Seahorses were once thought to be difficult to maintain alive in an aquarium for any length of time until lately. The initial attempts were performed with seahorses captured in the wild. In most cases, these specimens died after a few months due to hunger or diseases.
However, as seahorse keepers figured out how to reproduce them in captivity (aquaculturing), maintaining them in an aquarium for a long time became possible. Captive-bred seahorses, unlike wild-caught seahorses, readily accept hand-fed food.
Seahorses have a crustacean-like exoskeleton that is covered with a sort of skin rather than scales. This renders the seahorse more vulnerable than other fish to external traumas and illnesses like bacterial dermatitis. The gills of a seahorse are not as developed as those of other bony fish.
There are more than 40 species of Hippocampus genus seahorses that live in tropical, subtropical, and temperate seas all over the world, although just a few are commonly seen in aquariums.
The most frequent species of seahorse observed in aquariums are the and the lined seahorse (Hippocampus erectus). The dwarf seahorse (Hippocampus zostera) may be found in the wild in the western Atlantic Ocean, including the Caribbean Sea, along the southeastern United States' continental shelf, and across the Gulf of Mexico.
As the name implies, this is a tiny creature that grows to be less than two inches in size, which makes it ideal for mini or nano-reef tanks.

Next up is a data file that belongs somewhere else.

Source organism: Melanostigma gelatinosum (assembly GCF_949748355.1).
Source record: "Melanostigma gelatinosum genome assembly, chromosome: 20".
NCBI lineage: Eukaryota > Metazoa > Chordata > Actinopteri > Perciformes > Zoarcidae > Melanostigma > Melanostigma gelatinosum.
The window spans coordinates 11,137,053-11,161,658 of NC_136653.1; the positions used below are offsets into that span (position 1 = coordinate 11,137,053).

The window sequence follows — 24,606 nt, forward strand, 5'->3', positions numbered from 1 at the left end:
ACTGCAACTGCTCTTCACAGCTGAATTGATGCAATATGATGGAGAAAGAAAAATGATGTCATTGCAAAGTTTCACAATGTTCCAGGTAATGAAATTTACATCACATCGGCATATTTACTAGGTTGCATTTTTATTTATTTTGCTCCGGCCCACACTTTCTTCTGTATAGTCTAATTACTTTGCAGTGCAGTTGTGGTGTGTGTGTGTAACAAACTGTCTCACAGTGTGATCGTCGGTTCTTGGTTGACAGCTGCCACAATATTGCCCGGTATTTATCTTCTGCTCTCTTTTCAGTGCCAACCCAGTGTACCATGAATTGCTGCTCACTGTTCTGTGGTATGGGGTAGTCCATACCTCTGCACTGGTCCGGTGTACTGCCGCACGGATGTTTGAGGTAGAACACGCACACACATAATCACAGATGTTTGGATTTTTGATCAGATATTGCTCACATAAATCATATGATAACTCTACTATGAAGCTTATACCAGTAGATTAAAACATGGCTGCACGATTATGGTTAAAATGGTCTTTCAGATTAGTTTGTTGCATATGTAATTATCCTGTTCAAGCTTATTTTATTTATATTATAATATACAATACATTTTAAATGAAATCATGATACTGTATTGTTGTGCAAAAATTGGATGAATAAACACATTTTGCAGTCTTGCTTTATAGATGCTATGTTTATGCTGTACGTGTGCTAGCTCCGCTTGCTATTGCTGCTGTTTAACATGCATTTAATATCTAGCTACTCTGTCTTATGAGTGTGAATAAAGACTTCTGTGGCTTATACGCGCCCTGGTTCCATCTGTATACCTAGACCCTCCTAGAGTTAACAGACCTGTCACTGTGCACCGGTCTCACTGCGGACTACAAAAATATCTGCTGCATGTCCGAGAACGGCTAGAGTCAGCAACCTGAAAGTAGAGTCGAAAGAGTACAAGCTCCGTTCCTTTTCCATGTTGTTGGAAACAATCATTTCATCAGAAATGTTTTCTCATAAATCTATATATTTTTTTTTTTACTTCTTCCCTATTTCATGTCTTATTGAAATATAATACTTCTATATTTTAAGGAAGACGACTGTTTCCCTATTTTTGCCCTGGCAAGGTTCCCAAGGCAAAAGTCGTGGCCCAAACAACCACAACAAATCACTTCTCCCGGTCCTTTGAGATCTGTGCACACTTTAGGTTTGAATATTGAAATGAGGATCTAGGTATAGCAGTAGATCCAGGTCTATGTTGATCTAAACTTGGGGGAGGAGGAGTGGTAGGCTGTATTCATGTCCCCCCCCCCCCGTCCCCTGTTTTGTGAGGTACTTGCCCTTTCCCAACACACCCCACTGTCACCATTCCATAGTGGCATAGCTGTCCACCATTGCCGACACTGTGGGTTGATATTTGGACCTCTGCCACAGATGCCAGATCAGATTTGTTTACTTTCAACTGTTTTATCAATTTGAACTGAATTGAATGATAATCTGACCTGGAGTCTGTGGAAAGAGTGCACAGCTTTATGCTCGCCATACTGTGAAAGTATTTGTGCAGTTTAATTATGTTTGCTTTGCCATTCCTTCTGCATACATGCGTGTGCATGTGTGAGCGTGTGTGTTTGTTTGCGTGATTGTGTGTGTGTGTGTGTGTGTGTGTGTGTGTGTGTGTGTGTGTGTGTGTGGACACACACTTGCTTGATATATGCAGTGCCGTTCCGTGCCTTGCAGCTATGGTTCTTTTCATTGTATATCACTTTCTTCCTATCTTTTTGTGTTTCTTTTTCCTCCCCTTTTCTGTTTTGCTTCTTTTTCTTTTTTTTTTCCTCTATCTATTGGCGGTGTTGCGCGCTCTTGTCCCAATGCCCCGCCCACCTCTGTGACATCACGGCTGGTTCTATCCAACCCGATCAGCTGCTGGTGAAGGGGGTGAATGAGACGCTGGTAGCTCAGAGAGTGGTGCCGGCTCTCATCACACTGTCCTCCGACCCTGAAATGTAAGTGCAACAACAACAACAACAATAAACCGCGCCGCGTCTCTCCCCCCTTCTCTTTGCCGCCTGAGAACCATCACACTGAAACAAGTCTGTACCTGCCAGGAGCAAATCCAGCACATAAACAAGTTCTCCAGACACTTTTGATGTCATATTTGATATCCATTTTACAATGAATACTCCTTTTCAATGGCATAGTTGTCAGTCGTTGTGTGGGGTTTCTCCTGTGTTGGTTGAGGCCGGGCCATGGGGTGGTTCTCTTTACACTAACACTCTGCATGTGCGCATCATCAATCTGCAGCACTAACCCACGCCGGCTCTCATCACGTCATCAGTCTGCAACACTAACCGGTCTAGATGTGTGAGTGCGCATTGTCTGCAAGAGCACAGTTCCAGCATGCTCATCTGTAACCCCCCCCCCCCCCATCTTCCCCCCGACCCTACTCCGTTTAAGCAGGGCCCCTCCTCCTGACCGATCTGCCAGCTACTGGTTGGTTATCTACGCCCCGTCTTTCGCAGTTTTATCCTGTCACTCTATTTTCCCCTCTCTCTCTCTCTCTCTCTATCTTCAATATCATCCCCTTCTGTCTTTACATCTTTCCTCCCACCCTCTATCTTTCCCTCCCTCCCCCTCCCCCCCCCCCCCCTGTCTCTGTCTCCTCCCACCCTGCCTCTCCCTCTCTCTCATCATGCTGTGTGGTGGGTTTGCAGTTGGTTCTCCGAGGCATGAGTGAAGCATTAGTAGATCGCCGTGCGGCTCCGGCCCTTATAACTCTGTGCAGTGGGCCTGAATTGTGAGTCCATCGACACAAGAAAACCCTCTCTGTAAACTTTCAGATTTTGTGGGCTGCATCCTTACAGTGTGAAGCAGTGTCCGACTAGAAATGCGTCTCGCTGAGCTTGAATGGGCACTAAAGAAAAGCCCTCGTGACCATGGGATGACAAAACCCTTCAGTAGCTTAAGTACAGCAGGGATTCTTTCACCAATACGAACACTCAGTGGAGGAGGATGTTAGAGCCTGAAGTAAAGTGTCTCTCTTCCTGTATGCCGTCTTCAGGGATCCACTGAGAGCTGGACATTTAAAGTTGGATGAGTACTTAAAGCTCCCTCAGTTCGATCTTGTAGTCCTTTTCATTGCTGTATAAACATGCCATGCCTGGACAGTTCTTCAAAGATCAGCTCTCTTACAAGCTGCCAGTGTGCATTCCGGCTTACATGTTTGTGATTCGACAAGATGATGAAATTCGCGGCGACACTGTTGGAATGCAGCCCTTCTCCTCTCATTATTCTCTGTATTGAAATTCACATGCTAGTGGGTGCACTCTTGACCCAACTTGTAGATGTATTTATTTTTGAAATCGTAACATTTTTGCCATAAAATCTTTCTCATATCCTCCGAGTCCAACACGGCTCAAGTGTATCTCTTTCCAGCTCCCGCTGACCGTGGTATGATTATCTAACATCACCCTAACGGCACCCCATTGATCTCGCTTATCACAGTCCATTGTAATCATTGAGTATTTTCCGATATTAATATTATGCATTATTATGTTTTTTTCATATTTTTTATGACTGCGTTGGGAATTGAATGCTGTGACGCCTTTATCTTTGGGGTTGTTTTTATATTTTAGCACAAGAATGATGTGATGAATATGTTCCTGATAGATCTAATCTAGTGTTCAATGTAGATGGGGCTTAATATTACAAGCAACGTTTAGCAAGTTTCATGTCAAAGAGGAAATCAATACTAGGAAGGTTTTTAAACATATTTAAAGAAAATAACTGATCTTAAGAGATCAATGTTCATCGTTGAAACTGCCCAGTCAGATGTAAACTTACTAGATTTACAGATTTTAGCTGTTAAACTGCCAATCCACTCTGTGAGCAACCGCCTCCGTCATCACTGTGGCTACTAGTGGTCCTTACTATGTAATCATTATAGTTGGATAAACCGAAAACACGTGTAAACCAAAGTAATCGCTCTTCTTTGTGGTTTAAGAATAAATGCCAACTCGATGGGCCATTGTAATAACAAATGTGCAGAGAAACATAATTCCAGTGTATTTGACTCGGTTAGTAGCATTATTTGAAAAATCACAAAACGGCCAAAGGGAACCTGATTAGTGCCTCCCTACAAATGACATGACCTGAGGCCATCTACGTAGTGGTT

The height of a seahorse tank should be at least 18 inches. In an aquarium, seahorses prefer to go up and down rather than side to side. You'll need a larger tank if you wish to keep more than one little seahorse or one of the larger seahorse species.
Seahorses dislike heavy water movement since they are not great swimmers (and their gills are not particularly efficient). Seahorses have a short and rudimentary digestive track, which can lead to undigested food at the bottom of the tank and necessitates frequent cleanings to avoid water quality problems.
To avoid having to swim continually, seahorses require at least one hold fast or hitching post in the tank. Seahorses will spend the most of their time with their tails wrapped around nearly anything that will keep them in place if they aren't seeking for food. Gorgonians, as well as artificial corals and even plastic aquarium plants, make excellent hitching posts.
Seahorses should be fed twice a day at the very least. Frozen Mysis shrimp is the ideal diet for captive-bred seahorses. If you buy an aquacultured seahorse, it will most likely already be eating Mysis, so getting it to eat in your tank should be easy.
While you could just pump some frozen Mysis into the tank and let the seahorses pursue it until they get some, feeding your ponies in a low-flow section of the tank will help them acquire enough food without having to work too hard.
Seahorse Compatible Tankmates
Seahorses are not aggressive feeders so any fish or invertebrates you include in the tank should be slow, cautious eaters.